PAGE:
A sprain, a strain, or a broken bone. Your child is injured. Injuries during athletics are common. There are more than 3.5 million childhood sports-related injuries per year, according to the Lucile Packard Children’s Hospital. Whether your child’s injury is fairly minor or it’s much more major, it’s likely that they’ll have to sit on the sidelines – at least temporarily. Here’s where the problem comes in. Your child understands the issues that come along with injuries. The pain is real and your child knows that they have to heal. But, that doesn’t stop your young athlete from wanting to play, practice and compete. What now?
Everyone in the stands knows Danielle is one of the best basketball guards among all middle schools in the region. The desire within Danielle to be the best in hoops may also have jumped over into the young girl’s overall attitude. At first, her parents paid little attention to the occasional verbal outburst at officials and other players on her team. However, the outward examples of her frustration are increasing and more noticeable to her coach, teammates and fans. What can be done to address a situation such as Danielle’s?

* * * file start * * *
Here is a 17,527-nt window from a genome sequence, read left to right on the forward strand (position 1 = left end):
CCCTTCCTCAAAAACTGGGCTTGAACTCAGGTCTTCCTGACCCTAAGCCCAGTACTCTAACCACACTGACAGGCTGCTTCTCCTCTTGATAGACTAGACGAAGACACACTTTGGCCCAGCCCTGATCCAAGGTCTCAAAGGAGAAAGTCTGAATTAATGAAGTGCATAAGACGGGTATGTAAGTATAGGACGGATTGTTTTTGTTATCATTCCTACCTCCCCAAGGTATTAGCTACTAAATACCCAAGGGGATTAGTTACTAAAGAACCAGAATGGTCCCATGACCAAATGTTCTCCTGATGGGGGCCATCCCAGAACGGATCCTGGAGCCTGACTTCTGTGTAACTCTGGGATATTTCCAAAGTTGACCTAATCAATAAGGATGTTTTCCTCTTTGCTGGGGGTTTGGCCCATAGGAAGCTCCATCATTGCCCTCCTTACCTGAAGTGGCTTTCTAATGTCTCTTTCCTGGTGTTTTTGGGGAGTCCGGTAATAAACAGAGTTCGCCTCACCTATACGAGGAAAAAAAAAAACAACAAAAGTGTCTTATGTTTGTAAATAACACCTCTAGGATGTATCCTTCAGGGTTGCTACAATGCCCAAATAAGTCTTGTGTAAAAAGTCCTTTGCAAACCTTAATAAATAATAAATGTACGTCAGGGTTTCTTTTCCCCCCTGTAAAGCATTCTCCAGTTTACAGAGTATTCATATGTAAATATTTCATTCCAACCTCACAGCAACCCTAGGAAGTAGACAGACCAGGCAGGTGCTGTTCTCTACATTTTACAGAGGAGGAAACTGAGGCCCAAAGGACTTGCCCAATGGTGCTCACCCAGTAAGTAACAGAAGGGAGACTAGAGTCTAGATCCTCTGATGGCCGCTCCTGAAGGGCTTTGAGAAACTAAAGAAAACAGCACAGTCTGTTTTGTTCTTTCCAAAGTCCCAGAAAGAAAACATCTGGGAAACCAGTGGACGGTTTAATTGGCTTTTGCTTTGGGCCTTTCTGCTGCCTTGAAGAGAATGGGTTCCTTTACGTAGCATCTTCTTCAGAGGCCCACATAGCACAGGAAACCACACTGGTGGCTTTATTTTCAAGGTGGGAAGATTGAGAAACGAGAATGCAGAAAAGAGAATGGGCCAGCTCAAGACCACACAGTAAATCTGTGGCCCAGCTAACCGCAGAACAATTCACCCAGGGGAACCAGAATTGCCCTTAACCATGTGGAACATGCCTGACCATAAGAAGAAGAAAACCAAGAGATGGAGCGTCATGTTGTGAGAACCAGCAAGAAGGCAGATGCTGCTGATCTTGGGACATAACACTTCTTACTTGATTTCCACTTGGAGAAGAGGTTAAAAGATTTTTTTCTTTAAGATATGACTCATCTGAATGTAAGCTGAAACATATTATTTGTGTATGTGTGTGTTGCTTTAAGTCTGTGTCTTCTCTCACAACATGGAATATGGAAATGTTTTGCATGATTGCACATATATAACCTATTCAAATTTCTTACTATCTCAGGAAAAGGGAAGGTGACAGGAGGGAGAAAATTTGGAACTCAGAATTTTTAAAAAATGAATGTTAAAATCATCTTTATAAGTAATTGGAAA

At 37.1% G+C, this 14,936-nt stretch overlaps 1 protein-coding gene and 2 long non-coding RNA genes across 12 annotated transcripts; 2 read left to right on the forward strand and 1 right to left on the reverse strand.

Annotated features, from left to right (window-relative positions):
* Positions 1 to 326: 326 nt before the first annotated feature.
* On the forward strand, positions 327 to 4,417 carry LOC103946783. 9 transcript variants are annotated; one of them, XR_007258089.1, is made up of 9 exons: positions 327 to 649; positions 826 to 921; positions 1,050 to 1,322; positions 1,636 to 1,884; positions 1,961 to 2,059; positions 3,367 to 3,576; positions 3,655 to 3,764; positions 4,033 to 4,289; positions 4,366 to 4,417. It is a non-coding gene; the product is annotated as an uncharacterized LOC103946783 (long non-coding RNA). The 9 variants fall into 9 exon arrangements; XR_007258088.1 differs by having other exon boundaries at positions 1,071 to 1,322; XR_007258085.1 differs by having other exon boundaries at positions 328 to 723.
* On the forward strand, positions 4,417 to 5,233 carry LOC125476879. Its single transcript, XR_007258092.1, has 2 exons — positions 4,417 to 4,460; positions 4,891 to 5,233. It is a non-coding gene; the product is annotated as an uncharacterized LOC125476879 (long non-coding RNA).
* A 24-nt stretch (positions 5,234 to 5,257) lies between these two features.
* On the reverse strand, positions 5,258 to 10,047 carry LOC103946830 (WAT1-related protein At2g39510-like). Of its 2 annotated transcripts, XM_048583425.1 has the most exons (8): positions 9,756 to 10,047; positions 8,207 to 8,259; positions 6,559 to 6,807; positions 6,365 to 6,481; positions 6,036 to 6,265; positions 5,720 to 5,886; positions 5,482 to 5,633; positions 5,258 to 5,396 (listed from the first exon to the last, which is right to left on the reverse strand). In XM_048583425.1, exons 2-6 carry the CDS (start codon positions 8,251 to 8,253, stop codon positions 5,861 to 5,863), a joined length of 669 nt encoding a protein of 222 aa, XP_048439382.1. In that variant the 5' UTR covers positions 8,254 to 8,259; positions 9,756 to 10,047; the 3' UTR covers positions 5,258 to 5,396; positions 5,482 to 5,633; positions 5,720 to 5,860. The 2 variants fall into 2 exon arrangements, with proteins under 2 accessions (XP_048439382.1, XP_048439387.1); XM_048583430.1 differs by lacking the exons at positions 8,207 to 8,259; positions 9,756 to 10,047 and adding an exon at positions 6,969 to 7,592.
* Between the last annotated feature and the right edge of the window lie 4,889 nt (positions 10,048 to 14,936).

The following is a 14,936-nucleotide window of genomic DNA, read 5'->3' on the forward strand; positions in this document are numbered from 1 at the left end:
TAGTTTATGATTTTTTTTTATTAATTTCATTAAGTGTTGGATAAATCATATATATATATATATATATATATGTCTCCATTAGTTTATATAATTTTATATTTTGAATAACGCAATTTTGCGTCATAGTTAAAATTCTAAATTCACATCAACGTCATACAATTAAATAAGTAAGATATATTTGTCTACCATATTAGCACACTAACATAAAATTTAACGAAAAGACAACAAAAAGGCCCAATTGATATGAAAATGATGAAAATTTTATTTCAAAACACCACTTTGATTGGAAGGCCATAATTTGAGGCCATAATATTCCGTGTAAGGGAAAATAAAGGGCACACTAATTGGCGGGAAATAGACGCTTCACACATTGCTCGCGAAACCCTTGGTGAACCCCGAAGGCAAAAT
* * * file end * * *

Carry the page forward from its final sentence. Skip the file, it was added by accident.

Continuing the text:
Your parents are worried your increased interest in athletic pursuits will have a negative effect on your grades. You make the promise nothing like that will ever happen, but the nightly two-hour practices are eating into your homework time. What can you do to keep the promise to your parents?
Sports and Life are connected in a sometimes complex way, and there are times in both when the chance to "bend" or "break" the rules can be tempting. It is important as coaches to teach players to Honor The Game and exhibit model behavior both on AND off the field or court. Here at Future Stars Summer Camps, we expect that our coaching staff is Positive Coaches helping to develop not only our campers sporting skills but also the value themes that are a big part of both Sports and Life.